Government shutdown could impact school lunch programs, SCASD starts program to help

The longer the shutdown goes, the more federal programs are affected. One program that could soon be hurt is the school lunch program. (WJAC)

STATE COLLEGE – As the country waits for lawmakers to open the government again, many people say they are worried that they won't be able to feed their families.

The partial government shutdown has impacted everything from national parks to local farmers and even food stamps.

If the government isn't open before February, millions of people could see more problems.

Tuesday marks day 18 of the government shutdown and there’s no clear end in sight after President Donald Trump's address to the nation.

"The federal government remains shut down, for one reason and one reason only -- because Democrats will not fund border security," Trump said.

The longer it goes, the more federal programs are affected. One program that could soon be hurt is the school lunch program.

"What we heard from the USDA is that we are funded at least into February," SCASD Food Service Director Megan Schaper said.

The State College Area School District has more than 1,100 students who are in child nutrition programs. Those programs include the National School Lunch Program, the School Breakfast Program, the Child and Adult Care Feeding Program, Summer Food Service and the Special Milk Program, which cover school lunches, breakfasts and more.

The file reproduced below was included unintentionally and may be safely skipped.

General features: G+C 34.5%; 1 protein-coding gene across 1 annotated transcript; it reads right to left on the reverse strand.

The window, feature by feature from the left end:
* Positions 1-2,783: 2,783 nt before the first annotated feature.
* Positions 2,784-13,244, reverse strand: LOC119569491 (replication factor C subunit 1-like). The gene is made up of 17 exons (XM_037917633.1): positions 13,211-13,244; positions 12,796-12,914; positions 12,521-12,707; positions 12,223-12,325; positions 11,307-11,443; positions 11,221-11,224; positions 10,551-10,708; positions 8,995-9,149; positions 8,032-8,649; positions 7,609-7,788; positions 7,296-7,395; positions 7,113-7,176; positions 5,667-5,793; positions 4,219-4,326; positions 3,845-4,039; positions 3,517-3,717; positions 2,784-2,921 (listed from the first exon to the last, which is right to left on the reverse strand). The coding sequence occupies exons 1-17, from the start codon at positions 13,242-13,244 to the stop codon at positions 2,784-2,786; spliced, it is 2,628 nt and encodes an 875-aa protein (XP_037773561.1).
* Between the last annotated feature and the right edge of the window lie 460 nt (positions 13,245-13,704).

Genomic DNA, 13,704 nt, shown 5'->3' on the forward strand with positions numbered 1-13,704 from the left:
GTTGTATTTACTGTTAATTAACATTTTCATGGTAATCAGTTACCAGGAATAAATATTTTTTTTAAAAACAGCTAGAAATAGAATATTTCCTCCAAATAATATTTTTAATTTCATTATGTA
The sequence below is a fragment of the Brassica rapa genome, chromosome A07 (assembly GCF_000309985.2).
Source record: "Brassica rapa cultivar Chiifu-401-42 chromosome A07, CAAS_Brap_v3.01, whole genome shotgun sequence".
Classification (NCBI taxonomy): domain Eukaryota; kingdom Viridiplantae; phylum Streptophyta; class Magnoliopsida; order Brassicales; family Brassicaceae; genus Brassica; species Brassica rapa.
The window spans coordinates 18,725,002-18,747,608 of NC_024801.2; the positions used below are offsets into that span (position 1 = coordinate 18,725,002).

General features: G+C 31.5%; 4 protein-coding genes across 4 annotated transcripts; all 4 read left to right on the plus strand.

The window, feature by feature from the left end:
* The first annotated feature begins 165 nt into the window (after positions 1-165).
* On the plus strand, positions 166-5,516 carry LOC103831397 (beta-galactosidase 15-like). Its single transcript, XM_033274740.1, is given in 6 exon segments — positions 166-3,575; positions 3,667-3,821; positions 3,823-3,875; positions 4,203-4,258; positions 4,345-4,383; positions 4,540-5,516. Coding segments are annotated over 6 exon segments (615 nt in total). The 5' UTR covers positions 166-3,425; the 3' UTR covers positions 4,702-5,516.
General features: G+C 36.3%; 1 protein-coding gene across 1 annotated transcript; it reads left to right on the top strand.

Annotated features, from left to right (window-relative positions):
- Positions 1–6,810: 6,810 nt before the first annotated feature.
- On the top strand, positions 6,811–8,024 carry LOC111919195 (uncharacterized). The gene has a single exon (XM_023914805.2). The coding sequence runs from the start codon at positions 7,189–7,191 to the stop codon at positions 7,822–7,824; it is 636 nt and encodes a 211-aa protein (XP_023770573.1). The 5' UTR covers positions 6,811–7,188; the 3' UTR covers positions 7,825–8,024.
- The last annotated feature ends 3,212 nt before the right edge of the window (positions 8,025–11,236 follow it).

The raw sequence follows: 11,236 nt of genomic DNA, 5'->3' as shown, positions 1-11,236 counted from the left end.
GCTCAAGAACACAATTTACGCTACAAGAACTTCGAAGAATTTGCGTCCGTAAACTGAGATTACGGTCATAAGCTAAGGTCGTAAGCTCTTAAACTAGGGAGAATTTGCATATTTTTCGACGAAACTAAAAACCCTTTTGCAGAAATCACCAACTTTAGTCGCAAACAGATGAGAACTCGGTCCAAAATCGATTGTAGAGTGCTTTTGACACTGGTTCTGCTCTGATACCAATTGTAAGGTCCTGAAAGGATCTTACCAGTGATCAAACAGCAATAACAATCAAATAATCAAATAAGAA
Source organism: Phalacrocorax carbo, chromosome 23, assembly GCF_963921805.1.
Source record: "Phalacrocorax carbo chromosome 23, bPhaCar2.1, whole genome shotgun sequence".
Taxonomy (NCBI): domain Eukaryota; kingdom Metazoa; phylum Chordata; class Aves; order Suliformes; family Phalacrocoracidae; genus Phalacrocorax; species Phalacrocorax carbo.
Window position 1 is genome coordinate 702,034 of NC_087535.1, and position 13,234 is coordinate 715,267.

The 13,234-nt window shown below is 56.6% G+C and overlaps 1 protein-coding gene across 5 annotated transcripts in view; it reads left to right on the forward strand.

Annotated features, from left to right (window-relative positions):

The district received a statement from the School Nutrition Association ensuring “school aid programs will continue into February as meal providers are paid on a reimbursement basis.”

"The way the program works anyway, is we feed children and then we submit to the federal government for reimbursement and several weeks,” Schaper said. “Months later, we're sent the money to pay for those meals. So, we kind of always lagging behind with the funding from the federal government."

According to their voicemail and website, the U.S. Department of Agriculture will not be updated or maintained while the lapse in federal funding continues, and they encourage members to use their state agency and SNA as a resource during this time.

School officials say even if there is a lapse, they will continue to serve students lunch. In light of the situation, the district will also open applications for families who are in an unexpected bind during this shutdown.

"They may be able to get help with school lunch and school breakfast, which would help a little bit as they're trying to keep a balanced budget through this shutdown," Schaper said.

If you need assistance -- or know someone who needs help -- you're asked to contact your school district's food service director for more information. Parents in the State College Area School District can click this link for contact information:

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